We trust our gut instincts so that we don’t hesitate to apply potentially vital decisions. Questioning or analyzing could mean the difference between life and death for our ancestors in the wilderness. Today, athletes use this skill in team sports like soccer or basketball, where quick reactions are required. Practicing moves and analyzing past games helps to make the right decision intuitively and without long thinking.
Using intuition and experience in decision-making in projects or the company is familiar. However, the situation has changed. The reasons are exponentially advancing interconnectedness, digitization, and an increasingly unstable political situation. As a result, markets are changing much faster. Compared to sports, it is as if new rules apply to every game, but the players are not informed about them.
This new situation is the same for all market participants, so companies have many new opportunities to position themselves and effectively use the constant change.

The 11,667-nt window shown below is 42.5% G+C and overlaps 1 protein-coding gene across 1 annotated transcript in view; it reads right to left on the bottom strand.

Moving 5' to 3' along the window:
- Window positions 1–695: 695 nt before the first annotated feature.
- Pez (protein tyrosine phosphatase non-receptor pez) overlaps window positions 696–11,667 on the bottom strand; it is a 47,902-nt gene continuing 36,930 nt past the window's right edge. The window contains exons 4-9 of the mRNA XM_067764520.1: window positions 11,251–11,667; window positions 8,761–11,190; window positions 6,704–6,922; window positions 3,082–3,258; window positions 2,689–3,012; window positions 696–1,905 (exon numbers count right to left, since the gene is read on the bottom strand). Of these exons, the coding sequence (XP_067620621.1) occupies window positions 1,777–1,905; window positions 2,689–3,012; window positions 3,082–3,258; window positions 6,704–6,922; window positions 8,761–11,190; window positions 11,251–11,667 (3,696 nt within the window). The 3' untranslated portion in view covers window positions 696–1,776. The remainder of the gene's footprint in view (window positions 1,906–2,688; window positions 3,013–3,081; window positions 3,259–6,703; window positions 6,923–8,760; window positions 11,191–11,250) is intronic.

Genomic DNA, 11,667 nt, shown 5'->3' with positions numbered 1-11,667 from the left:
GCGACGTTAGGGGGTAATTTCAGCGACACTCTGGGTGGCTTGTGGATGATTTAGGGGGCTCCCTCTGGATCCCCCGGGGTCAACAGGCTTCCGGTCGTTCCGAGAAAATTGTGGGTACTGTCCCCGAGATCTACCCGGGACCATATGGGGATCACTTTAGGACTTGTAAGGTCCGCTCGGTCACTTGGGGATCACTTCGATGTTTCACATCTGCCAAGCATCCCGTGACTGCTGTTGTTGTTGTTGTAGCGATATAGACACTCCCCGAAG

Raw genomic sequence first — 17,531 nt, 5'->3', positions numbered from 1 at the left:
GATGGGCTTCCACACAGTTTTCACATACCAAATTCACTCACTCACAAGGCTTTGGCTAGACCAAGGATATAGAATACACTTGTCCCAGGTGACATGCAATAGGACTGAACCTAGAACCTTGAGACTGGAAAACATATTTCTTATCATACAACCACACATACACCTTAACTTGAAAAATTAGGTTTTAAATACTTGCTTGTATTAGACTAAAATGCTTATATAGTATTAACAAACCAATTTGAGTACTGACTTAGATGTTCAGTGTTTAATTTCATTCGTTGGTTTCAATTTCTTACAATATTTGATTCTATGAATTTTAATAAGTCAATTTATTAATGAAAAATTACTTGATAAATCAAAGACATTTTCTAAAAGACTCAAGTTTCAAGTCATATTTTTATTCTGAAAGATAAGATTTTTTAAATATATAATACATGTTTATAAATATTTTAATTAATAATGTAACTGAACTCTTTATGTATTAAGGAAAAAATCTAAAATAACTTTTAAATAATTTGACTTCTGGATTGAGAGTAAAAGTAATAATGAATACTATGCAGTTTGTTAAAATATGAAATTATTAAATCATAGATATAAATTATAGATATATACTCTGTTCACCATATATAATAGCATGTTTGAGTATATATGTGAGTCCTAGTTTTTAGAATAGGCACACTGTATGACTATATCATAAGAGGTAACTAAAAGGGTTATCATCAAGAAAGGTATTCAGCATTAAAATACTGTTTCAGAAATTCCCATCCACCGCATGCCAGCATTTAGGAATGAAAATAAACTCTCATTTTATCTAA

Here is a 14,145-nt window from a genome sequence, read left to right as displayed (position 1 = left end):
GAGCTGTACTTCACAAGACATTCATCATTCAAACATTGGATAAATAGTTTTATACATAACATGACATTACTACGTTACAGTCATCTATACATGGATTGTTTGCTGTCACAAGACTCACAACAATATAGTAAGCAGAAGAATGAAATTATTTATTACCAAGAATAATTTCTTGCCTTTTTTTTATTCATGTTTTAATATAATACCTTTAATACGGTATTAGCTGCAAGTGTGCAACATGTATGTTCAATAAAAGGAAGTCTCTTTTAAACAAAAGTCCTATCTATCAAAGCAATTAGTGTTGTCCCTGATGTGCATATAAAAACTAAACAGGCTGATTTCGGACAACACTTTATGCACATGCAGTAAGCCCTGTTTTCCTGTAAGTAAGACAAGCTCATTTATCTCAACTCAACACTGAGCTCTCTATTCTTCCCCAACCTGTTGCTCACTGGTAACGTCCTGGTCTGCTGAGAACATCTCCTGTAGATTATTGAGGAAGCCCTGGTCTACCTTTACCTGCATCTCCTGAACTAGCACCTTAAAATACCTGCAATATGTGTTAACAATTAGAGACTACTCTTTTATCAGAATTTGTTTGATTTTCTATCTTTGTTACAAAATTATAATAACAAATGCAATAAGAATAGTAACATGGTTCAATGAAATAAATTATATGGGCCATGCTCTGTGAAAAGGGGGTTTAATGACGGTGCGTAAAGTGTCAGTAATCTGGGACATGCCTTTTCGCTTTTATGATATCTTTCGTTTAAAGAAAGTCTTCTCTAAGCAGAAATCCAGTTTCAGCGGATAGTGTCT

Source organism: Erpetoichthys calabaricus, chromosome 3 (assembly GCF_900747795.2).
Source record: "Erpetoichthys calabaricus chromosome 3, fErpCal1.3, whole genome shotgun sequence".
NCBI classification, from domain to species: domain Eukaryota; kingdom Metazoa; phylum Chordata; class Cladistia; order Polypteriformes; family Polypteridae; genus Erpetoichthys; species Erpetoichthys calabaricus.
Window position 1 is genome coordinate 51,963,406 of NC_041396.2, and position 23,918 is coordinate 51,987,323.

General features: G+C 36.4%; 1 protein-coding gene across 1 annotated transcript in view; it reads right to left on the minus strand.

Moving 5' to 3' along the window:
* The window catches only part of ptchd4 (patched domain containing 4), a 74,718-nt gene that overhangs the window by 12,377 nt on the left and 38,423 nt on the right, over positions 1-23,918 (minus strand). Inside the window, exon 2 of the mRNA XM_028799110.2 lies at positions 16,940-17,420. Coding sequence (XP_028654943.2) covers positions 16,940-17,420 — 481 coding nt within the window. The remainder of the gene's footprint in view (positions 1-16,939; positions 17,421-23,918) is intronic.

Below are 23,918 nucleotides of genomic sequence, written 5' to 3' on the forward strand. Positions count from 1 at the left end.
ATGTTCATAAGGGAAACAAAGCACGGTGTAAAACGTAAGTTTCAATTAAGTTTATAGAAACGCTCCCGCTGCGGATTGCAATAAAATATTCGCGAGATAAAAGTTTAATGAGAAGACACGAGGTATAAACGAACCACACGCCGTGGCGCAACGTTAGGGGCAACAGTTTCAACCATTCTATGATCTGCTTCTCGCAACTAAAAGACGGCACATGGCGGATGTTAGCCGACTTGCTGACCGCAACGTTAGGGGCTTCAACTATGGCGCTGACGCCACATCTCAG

The question is: What is the benefit of intuition for projects and business decisions in a complex, fast-changing world? Fortunately, the time for decisions is longer than in sports or the wilderness. Fast means faster than others. Since many companies still have very long decision-making processes, even a tiny improvement can provide a significant advantage.
If you don’t look at intuition in isolation but compare the results with other experts, it’s like different pieces of the puzzle coming together to form a more complete picture.
Of course, it is not helpful to insist on your point of view. Changing one’s mind is easier when binary thinking, i.e., right and wrong or yes and no, is replaced by any number of gradations in between. In this way, one’s assessment is not immediately incorrect, but perhaps only a few nuances less correct.
But how is it that different experts evaluate the same facts differently? One possibility is mental bias.
For example, everyone has an individual attitude toward risk. Some people find it easy to take risks, while others shy away from them. The result is correspondingly different assessments. These personal mental biases are balanced by comparing and combining them with the results of others.